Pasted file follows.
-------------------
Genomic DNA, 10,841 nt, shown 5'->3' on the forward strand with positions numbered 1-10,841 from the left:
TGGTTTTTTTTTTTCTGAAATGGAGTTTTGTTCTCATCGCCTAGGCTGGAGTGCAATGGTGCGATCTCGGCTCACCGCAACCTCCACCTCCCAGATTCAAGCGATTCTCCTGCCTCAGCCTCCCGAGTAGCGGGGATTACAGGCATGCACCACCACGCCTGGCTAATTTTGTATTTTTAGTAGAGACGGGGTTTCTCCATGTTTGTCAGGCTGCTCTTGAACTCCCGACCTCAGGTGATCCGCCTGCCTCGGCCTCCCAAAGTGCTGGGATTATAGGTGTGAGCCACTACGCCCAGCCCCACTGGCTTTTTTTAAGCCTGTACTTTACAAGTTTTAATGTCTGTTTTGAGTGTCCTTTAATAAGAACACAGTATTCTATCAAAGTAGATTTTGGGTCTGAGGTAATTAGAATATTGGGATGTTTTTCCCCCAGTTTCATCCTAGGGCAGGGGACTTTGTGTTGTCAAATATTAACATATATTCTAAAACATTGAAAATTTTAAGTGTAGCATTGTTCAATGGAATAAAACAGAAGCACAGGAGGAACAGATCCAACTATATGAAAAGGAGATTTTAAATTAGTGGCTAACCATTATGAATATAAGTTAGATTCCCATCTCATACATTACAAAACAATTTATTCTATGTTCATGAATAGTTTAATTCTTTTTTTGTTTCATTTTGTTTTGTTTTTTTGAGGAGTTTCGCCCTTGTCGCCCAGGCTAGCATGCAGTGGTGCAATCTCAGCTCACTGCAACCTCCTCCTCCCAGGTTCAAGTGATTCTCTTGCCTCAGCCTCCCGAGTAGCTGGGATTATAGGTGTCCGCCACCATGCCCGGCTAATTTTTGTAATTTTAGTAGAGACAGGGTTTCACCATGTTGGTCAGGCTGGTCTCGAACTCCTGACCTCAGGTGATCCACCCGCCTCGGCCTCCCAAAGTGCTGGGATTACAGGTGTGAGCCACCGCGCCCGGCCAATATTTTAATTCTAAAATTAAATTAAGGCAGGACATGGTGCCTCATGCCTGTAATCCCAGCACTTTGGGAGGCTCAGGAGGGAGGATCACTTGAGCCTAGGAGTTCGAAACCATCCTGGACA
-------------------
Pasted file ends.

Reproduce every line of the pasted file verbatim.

Genomic DNA, 10,841 nt, shown 5'->3' on the forward strand with positions numbered 1-10,841 from the left:
TGGTTTTTTTTTTTCTGAAATGGAGTTTTGTTCTCATCGCCTAGGCTGGAGTGCAATGGTGCGATCTCGGCTCACCGCAACCTCCACCTCCCAGATTCAAGCGATTCTCCTGCCTCAGCCTCCCGAGTAGCGGGGATTACAGGCATGCACCACCACGCCTGGCTAATTTTGTATTTTTAGTAGAGACGGGGTTTCTCCATGTTTGTCAGGCTGCTCTTGAACTCCCGACCTCAGGTGATCCGCCTGCCTCGGCCTCCCAAAGTGCTGGGATTATAGGTGTGAGCCACTACGCCCAGCCCCACTGGCTTTTTTTAAGCCTGTACTTTACAAGTTTTAATGTCTGTTTTGAGTGTCCTTTAATAAGAACACAGTATTCTATCAAAGTAGATTTTGGGTCTGAGGTAATTAGAATATTGGGATGTTTTTCCCCCAGTTTCATCCTAGGGCAGGGGACTTTGTGTTGTCAAATATTAACATATATTCTAAAACATTGAAAATTTTAAGTGTAGCATTGTTCAATGGAATAAAACAGAAGCACAGGAGGAACAGATCCAACTATATGAAAAGGAGATTTTAAATTAGTGGCTAACCATTATGAATATAAGTTAGATTCCCATCTCATACATTACAAAACAATTTATTCTATGTTCATGAATAGTTTAATTCTTTTTTTGTTTCATTTTGTTTTGTTTTTTTGAGGAGTTTCGCCCTTGTCGCCCAGGCTAGCATGCAGTGGTGCAATCTCAGCTCACTGCAACCTCCTCCTCCCAGGTTCAAGTGATTCTCTTGCCTCAGCCTCCCGAGTAGCTGGGATTATAGGTGTCCGCCACCATGCCCGGCTAATTTTTGTAATTTTAGTAGAGACAGGGTTTCACCATGTTGGTCAGGCTGGTCTCGAACTCCTGACCTCAGGTGATCCACCCGCCTCGGCCTCCCAAAGTGCTGGGATTACAGGTGTGAGCCACCGCGCCCGGCCAATATTTTAATTCTAAAATTAAATTAAGGCAGGACATGGTGCCTCATGCCTGTAATCCCAGCACTTTGGGAGGCTCAGGAGGGAGGATCACTTGAGCCTAGGAGTTCGAAACCATCCTGGACA